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Claire Hamill – Ultraviolet Light

Claire-Hamill-October-418250

We’ve already discussed, on numerous occasions, the sad demise of physical singles and bemoaned the loss of their many secondary pleasures. No more ruinously creased ‘giant’ posters folded countless times to fit the 5” CD case and free stickers or transfers which were obviously never going to be stickered or transferred anywhere. Lost forever are the extortionately priced ringtone offers and ‘enhanced’ CD’s, which nine times out of ten inexplicably contained the video for the previous single rather than the one you were buying. Gone are the ‘two for the price of one’ deals on double-packed 12” singles and there’s definitely no MP3 alternative to the beloved picture disc. Who wouldn’t want a 7” piece of vinyl enlivened by a picture of Nik Kershaw with a frustratingly positioned hole slap bang in the middle where his face should be?

But perhaps it’s the most fundamental things associated with singles which we pine for most. I could talk lyrically about the experience of taking a single (7”, 12”, CD or even cassingle) out of its sleeve for the first time, checking for tiny details of information on the packaging or labels, the secret messages scratched into the vinyl ‘run-out’ groove – and nothing gets you ‘inside’ a song quite so completely as reading and re-reading the lyrics on an LP’s inner-sleeve. But undoubtedly the greatest loss for future generations is the joy of flipping your latest purchase and discovering a half decent B-side. While a sleeve which bragged ‘double ‘A’ side’ always seemed a little arrogant to me, almost apologetically concealing an unheralded masterpiece on a B-side somehow feels far more British – “What, that old thing? No, really. Don’t listen to it. It’s rubbish, honestly.”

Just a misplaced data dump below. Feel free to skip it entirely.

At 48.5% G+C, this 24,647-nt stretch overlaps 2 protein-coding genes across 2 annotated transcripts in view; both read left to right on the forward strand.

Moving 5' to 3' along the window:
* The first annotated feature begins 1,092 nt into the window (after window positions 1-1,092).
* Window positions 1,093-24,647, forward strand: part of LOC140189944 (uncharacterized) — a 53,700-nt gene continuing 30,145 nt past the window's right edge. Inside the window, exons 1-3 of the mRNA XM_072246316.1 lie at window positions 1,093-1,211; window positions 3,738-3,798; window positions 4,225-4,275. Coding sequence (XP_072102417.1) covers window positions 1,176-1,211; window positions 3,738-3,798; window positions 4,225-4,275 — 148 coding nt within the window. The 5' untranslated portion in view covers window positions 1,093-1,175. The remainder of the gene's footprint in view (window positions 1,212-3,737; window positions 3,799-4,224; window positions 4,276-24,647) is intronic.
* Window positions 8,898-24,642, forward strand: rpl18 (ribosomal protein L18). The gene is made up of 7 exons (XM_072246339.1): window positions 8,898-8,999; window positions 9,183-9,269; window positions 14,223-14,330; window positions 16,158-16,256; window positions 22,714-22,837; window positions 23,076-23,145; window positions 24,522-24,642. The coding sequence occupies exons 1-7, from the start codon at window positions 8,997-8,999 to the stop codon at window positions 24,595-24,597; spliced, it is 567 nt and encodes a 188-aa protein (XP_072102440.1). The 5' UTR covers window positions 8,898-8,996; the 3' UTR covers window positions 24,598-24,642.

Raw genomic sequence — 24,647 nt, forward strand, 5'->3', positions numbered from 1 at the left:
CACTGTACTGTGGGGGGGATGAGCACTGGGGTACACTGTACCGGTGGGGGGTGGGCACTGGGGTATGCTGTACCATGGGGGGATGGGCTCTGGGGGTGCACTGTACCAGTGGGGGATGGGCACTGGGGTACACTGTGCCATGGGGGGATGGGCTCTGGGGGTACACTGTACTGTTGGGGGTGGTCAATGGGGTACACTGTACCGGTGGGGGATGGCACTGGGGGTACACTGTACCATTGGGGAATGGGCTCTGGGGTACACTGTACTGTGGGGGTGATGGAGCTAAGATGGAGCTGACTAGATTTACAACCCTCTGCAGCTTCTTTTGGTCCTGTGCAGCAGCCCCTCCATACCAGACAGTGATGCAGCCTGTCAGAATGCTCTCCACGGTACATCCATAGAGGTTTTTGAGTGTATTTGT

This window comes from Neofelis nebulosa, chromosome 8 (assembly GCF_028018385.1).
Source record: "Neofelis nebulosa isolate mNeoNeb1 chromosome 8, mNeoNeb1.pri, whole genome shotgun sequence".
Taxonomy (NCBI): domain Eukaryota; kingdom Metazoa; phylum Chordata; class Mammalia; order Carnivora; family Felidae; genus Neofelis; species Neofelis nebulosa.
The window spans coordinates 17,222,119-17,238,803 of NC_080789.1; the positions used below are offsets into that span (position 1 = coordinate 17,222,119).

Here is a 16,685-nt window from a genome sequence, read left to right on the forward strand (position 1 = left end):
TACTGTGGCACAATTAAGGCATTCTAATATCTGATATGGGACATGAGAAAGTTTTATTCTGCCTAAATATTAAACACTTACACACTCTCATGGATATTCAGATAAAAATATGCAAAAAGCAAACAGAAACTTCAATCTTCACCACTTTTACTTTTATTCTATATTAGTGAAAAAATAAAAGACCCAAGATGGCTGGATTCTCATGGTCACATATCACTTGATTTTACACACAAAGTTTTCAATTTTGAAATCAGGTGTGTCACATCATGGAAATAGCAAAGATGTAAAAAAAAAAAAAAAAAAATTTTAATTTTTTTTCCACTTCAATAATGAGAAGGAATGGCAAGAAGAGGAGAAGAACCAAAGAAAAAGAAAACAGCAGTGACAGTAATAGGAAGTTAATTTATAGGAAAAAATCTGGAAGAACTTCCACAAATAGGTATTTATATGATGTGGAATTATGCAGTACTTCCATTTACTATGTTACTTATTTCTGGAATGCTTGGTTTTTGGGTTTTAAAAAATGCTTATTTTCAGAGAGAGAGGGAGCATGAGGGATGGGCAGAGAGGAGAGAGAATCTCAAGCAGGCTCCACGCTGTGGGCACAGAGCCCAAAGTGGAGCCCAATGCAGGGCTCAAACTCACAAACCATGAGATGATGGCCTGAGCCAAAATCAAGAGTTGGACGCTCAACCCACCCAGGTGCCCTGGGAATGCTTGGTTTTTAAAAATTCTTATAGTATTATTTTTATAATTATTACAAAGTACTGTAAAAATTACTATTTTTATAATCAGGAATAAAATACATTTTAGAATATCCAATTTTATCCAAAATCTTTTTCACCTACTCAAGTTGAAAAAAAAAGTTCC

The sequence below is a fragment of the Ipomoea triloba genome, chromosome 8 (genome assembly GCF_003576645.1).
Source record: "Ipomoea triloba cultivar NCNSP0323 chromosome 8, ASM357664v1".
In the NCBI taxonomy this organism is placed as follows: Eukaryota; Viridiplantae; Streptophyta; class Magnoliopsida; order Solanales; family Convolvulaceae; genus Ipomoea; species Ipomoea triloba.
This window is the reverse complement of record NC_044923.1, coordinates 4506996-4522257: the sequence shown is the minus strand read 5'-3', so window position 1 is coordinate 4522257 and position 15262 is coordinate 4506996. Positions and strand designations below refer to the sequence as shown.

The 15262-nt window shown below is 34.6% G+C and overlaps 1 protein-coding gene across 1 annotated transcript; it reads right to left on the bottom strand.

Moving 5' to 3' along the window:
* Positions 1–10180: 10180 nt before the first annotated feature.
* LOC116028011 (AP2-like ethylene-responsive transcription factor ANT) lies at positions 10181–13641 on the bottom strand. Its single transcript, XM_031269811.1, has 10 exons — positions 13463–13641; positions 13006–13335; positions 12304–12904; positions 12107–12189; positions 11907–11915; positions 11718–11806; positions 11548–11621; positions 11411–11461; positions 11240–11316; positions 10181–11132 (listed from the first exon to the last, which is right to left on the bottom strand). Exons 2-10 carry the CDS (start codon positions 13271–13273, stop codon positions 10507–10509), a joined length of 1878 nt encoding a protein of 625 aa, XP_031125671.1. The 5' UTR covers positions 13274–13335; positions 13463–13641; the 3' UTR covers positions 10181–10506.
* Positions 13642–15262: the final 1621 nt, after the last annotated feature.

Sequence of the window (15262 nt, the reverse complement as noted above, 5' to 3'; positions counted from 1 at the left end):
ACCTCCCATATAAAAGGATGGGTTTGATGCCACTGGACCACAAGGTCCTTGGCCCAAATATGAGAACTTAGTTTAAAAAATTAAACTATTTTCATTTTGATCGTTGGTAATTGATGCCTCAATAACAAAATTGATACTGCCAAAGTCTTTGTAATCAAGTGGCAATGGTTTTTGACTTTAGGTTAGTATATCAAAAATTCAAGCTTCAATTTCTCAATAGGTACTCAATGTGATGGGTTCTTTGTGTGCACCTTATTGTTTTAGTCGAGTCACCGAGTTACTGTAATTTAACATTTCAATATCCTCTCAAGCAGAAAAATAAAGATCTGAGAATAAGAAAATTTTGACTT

Sometimes a great B-side was merely a clever marketing tool. Wham’s Last Christmas was given a second wind, long after the unwanted jumpers had been returned to M&S, by the inclusion of Everything She Wants (arguably one of their finest moments) as its flip-side. Kraftwerk’s Computer Love only narrowly missed tumbling into the Popvoid on its original release (peaking at no.36 in the summer of 1981), before radio programmers decided to play the song languishing on its B-side. The Model then went all the way to no.1, sealing its status as one of the defining songs of the 80s (even though it was actually recorded for the 1978 album, The Man Machine). The B-side would eventually become the ‘bonus track’ in the CD age, with that concept reaching its peak during the late 1990s and early 2000s. During this period many singles would be released on two (or even three) separate CDs and the number of bonus tracks spread across all formats amounted to something akin to a free mini-album.

When I first started buying singles, back when it was simply a piece of black vinyl, housed in a full-colour picture sleeve (if you were lucky or quick off the mark), the B-side often got as much of my attention as the A-side. Situation, the B-side to Yazoo’s debut single Only You, showed a different side to Vince Clarke’s newly introduced post-Depeche Mode project and every single from Duran Duran’s debut featured a noteworthy flip-side (Late Bar, Khanada and Faster Than Light are amongst my favourite Duran tracks to this day).